Volume CCLXXXIV- The Unbearable Lightness of Renting
For the Week of 1/25/11
Videoport is a place where all the best movies in the history of the world are right here for you, right at your fingertips. All curated by a staff of movie geeks who want nothing more than to recommend the perfect one for you. Let’s see some damned corporate website do that…
Middle Aisle Monday. (Get one free rental from the Sci-Fi, Horror, Incredibly Strange, Mystery/Thriller, Animation or Staff Picks sections with your paid rental.)
>>> Elsa S. Customer suggests ‘Life on Mars’ (UK) (in Mystery/Thriller). DCI Sam Tyler (John Simm of Doctor Who, Cracker, 24 Hour Party People) of the Greater Manchester Police is on the trail of a serial killer, but his hunt is cut short by a car accident that knocks him out briefly… and he wakes up in 1973. It sounds like a wacky lightweight premise and an excuse to poke fun at ’70s fashion foibles (and the period costumes and sets are beautifully observed), but the first episode makes something really special out of this oddball idea. Watching Sam navigate his way through the slightly familiar corridors of the shady old police force where he’s now employed, and the streets of Manchester where he spent his boyhood, is funny, tense, compelling, and — in the first episode — downright eerie. Of course there’s the opportunity to joke about the mundane daily differences between 2006 and 1973, and the show hits them all: no mobile phones, no diet soda, primitive forensics, smoking in hospital rooms, lolthestupidpast. But these are little blips in the big picture. “Life on Mars” doesn’t shy away from portraying the larger differences, some of them truly appalling: brutality to suspects and reluctant witnesses alike, the enthusiastic institutional embrace of sexual harassment, endemic racism and xenophobia.
Tough and Triassic Tuesday. (Get one free rental from the Action or Classics sections with your paid rental.)
>>> Dennis suggests The League of Gentlemen (in Classics/The Criterion Collection.) Thanks be to the film geek overlords at the Criterion Collection. Once again, they have thrown out a director’s-centric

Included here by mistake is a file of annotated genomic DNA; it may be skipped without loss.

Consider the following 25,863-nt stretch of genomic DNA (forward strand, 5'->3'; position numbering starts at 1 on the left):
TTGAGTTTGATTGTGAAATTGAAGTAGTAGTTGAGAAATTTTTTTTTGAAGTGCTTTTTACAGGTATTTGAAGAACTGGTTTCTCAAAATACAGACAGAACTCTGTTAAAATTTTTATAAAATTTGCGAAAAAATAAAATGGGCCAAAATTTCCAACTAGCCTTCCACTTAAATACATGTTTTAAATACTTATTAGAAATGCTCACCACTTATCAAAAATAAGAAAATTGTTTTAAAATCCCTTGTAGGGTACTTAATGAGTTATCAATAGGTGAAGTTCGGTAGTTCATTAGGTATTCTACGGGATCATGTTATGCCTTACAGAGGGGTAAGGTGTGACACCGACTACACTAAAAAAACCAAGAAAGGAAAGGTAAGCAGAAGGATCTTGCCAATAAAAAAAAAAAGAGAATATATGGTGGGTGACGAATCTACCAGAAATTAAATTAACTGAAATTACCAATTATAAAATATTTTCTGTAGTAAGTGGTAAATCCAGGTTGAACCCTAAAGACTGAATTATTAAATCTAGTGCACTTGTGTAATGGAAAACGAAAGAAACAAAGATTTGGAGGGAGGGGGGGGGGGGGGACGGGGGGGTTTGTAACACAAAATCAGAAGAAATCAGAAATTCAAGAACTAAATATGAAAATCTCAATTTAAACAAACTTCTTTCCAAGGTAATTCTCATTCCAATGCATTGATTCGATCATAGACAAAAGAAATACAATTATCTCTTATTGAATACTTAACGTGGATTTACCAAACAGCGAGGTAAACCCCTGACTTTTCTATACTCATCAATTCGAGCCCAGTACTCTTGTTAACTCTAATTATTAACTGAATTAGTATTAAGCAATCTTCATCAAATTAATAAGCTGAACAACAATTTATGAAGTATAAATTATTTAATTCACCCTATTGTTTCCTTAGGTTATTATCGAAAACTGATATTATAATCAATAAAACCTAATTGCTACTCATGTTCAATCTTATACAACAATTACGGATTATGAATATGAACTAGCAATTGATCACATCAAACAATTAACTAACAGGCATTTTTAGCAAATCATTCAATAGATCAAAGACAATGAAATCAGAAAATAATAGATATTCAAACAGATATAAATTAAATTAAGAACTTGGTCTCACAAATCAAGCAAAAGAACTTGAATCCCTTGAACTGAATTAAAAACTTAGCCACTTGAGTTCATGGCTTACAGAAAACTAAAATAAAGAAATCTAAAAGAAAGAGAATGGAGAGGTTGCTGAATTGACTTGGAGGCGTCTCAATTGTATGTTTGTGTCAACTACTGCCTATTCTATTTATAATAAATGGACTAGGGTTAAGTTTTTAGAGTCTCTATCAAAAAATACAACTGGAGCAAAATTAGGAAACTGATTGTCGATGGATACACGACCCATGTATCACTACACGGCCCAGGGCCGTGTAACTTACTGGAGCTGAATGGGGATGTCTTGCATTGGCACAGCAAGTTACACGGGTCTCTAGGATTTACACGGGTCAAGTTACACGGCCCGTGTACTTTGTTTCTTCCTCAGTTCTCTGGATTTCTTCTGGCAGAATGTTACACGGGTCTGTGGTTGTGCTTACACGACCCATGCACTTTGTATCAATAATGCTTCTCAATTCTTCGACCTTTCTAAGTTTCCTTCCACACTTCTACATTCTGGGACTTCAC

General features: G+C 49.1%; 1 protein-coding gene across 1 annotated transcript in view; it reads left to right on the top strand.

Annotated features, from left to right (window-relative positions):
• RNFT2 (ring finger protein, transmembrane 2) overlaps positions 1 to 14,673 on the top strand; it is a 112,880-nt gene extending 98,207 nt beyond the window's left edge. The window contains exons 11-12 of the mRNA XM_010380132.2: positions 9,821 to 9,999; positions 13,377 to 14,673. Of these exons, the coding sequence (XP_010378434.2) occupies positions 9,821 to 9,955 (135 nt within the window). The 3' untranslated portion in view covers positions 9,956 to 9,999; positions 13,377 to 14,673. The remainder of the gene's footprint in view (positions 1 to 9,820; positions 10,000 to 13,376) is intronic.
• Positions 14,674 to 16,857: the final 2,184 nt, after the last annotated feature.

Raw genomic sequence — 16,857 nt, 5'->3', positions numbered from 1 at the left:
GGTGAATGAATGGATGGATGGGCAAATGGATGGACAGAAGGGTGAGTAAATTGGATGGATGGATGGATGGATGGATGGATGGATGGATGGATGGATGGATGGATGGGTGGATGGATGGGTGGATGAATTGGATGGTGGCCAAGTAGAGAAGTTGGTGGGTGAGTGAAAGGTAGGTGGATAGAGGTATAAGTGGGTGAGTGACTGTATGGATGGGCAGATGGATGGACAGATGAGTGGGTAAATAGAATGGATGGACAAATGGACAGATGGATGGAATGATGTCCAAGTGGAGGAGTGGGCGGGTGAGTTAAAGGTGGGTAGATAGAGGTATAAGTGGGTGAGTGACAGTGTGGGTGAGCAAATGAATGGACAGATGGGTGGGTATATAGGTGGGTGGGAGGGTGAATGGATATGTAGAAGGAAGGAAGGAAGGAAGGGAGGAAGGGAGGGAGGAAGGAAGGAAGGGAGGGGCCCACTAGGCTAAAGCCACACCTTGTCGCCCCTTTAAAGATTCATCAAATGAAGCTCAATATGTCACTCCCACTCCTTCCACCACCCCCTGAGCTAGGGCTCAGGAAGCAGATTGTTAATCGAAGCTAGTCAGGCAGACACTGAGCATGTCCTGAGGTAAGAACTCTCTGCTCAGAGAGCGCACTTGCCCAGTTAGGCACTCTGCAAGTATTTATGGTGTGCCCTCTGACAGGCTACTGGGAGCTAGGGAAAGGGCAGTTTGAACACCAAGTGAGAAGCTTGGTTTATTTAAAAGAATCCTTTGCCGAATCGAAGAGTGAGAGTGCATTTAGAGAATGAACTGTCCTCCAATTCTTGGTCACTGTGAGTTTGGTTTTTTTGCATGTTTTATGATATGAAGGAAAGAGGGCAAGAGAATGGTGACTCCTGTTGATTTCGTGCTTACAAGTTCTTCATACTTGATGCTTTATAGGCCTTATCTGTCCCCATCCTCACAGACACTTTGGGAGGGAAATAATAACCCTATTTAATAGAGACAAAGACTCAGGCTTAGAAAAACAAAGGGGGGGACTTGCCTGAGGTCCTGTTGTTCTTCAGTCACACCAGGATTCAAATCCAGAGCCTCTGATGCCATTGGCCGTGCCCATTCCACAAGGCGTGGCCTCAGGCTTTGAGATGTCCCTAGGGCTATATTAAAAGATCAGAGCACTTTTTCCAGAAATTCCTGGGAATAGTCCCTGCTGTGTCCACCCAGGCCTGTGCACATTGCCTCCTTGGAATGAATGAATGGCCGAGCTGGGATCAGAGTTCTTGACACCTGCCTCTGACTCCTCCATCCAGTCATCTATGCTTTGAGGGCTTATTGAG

boxed set spotlighting a largely-forgotten auteur for us to, well, remember. This time, it’s Brit director Basil Dearden’s turn. Operating in the early sixties, Dearden dared to take on some pretty controversial subjects (homosexuality, racism, racism, and homosexuality.) And, in the case of this snappy heist picture, the difficulty of British soldiers in adjusting to a post-war peacetime economy. (Well, they can’t all be hot-button…) Burly professional Jack Hawkins (Bridge on the River Kwai) stars as a former Colonel who sends out cryptic invitations, attached to halves of pound notes, to a disparate gang of disgraced formal soldiers in order to pull of a daring bank robbery. It’s a fun heist flick, full of stiff-upper-lip British repartee, and some genre-specific crackerjack planning, even though the troupe’s various plans seem to depend rather heavily on the British public’s general guilelessness, politeness, and, well, dimness, and takes its place crisply alongside such heist-y fun as Rififi, Le Cercle Rouge, The Italian Job (both versions), Topkapi, and the rest.
Wacky and Worldly Wednesday. (Get one free rental from the Comedy or Foreign Language sections with your paid rental.)
>>> Videoport customer Mark Magee suggests Playtime (in Foreign/the Criterion Collection.) I discovered Jacques Tati about 10 years ago thru Turner Classic Movies (probably the best film channel still around) and I couldn’t believe I had never heard of him before that. He is a landmark filmmaker and needs to be remembered alongside such comic greats as Chaplin and Keaton. There are no other films comparable to Tati films — they are meticulously made observations of everyday life usually told thru the experiences of Tati’s alter ego, Mons. Hulot. Playtime is undeniably Tati’s masterpiece. It has many levels; a slapstick comedy, a social commentary and a satire of modern life. The ‘plot’ (a word used loosely in Tati films) centers around Hulot trying to make an appointment in downtown Paris. The film focuses on the modern Paris — full of cold, steel buildings and the so-called progress of the modern age. Glimpses of the old Paris are seen thru reflections in doors, windows and mirrors; treated like a faded memory or flashback. Tati uses practically no close-ups; most shots are wide panoramic and full of activity. They remind me of the great Richard Scarry children’s books and even the Where’s Waldo picture books. Playtime will not be easy for today’s audiences to watch if they are used to the quickly edited, video-like films of today. The sight gags are brilliantly set up and are very funny without being crude or mean spirited. They are slow-paced but so worth the time. Each time I see this film I notice something different. A beautiful film that has an important message by a filmmaker that needs much more attention.
Thrifty Thursday. (Get one free movie from any section with your paid rental.)